Attraction – go on a train and boat tour

Minecraft Class

  1. Hogwarts Express is a steam engine.

  2. How a steam engine works

  3. Create a rail system between cities

  4. Use the rail system to trade goods among cities

  5. Build challenge: build a type of train


  • Write three letters that reflect the life of workers building the Transcontinental Railroad, each from railroad workers to their families: one from a Chinese worker, one from an Irish worker, and one from a white foreman. In your letters, show the different perspectives and experiences of the three groups.

  • Watch a video about Disneyland's train engineers:

  • Write a science fiction story that involves a new type transportation.

  • Make edible trains:






  • Learn more about how a steam locomotive works:




  • Tour a modern train:

  • Label the train parts on a model or poster of a train:

  • Plan a trip from Los Angeles to New York. Figure out how you can get there by plane, train, bus, and car. Draw a map that shows the routes. Which is the most direct route? How long does each mode take? How much does each mode cost? Make a chart to show the results of your research. Write about which means of transportation you prefer and why.

  • Make up your own magnet experiments.

  • Demonstrate, by creating a diagram, flow chart, or three-dimensional model, some mechanical or engineering aspect of the transcontinental railroad that interests you. For example, you might show how a steam-powered locomotive moved (or stopped), how steel rails for the railroad were manufactured, how railroad tunnels were carved through solid mountains, or how railroad bridges were constructed.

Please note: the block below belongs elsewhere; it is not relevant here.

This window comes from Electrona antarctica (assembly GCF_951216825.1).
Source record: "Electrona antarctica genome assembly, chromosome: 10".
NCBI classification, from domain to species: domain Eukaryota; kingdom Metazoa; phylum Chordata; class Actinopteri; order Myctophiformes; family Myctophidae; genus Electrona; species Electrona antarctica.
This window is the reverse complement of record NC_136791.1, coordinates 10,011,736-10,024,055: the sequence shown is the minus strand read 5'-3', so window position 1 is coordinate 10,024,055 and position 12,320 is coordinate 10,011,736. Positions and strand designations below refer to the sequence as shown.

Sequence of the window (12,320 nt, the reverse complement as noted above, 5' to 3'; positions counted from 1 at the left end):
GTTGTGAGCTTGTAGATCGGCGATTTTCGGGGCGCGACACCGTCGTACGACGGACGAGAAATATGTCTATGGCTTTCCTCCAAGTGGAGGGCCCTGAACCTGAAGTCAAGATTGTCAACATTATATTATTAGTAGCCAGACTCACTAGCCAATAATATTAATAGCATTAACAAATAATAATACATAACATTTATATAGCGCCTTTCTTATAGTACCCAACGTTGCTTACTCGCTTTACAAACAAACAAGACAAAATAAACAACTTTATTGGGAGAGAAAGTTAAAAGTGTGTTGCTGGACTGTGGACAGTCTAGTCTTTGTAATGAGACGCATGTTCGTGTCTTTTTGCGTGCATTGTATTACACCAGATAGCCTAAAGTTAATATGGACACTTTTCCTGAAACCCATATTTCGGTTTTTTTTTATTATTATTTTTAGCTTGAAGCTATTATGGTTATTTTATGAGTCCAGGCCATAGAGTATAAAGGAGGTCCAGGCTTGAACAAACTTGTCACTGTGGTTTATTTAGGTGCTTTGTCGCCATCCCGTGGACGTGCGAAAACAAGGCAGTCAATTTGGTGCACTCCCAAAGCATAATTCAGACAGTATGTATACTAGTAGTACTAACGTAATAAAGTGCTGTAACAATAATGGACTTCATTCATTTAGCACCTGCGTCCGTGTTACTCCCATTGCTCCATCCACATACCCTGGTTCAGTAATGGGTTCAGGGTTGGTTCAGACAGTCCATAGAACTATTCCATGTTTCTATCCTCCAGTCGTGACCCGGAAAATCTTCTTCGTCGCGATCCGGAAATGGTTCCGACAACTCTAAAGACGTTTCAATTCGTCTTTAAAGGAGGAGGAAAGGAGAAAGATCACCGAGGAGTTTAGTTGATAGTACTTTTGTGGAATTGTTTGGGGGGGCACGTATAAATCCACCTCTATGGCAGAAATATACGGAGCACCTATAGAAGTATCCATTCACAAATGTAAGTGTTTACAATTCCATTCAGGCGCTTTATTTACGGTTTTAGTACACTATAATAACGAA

• Make a display showing various modes of transportation. You can use toys or print pictures from the Internet. Use these for these sorting and classifying activities as you compare and contrast the similarities and differences in the vehicles.

  • Sort by distinguishing features such as shape, color, and sound.

  • Sort into categories of land, air, and water.

  • Sort modes of public transportation from those that are not public transportation.

  • Put the vehicles in order of speed

  • Put the vehicles in the order of the number of passengers they carry.

  • Play some math games:







  • Create an alphabet list of various modes of transport. For example, A = airplane, B = bus, C = car, D = donkey, E = elevator, etc.

  • Compare the different model gauges.

  • Play Mexican Train Dominoes game.

  • Solve this classic train word problem: Two trains, 300 miles apart are traveling towards each other with one with a constant speed of 70 mph and other 50 mph. How long does it take for the two trains to meet?

  • Tally the different types of transportation they see in one week. Make a graph that shows how many of each type of transportation you saw.

  • Map out passenger train routes in the U.S. that were used 100 years ago and those in use today. If possible, draw these on sheet protectors, then overlay the routes to see how things have changed.

  • Make a scale representation of a train.

  • Practice some Morse Code.